Many decisions faced by people cannot be made in an

optimal way because optimal solutions may take too much computation to find or may not even exist. Instead, real decision makers must often take shortcuts and use heuristics that yield reasonable solutions in a reasonable amount of time, even if they do not guarantee always reaching a good decision. These heuristics are thus an essential aspect of human intelligence, leading to adaptive behavior despite the challenging conditions of limited time, knowledge, and computational capacity under which people have to solve problems. Heuristics are most commonly studied in psychology, particularly within the domains of judgment and decision making, and in computer-based applications in artificial intelligence and operations research. This article focuses on research in psychology that has proposed heuristic models of how people search for information and make decisions and choices.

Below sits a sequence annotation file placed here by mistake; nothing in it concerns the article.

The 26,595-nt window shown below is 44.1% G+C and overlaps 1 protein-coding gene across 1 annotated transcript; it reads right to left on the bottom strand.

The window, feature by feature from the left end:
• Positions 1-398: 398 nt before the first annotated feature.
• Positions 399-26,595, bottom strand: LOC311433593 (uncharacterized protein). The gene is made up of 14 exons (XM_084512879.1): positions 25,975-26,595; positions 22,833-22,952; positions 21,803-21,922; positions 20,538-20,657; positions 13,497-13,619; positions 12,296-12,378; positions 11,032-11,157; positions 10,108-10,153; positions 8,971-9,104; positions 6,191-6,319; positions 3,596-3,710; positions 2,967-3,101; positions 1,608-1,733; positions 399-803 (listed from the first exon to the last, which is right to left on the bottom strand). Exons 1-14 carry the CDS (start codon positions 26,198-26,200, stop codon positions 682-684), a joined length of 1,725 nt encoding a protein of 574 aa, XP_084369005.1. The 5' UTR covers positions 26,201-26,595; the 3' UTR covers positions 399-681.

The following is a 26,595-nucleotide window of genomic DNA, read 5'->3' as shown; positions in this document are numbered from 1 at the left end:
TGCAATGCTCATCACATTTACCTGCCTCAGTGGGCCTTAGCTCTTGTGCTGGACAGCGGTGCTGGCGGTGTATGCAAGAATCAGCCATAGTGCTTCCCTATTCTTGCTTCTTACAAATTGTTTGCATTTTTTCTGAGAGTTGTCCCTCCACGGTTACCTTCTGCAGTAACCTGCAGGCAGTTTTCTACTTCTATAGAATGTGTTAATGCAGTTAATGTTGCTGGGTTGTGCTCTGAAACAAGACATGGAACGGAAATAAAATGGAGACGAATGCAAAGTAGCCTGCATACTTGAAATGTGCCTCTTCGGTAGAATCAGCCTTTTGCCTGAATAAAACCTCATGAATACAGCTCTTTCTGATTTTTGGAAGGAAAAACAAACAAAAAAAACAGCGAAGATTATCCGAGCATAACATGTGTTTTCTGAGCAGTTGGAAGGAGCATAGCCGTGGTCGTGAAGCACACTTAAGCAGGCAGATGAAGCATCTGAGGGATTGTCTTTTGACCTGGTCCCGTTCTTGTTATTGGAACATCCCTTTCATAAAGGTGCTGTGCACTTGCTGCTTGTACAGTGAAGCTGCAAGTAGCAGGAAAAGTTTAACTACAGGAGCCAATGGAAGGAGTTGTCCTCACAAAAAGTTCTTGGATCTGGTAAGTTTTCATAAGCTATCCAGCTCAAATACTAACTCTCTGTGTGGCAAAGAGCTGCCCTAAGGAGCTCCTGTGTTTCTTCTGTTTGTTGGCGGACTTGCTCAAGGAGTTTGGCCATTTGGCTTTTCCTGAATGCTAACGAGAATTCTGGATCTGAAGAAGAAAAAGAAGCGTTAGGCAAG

Encyclopedia of the Human Brain Volume 2

Copyright 2002, Elsevier Science (USA).

All rights reserved.



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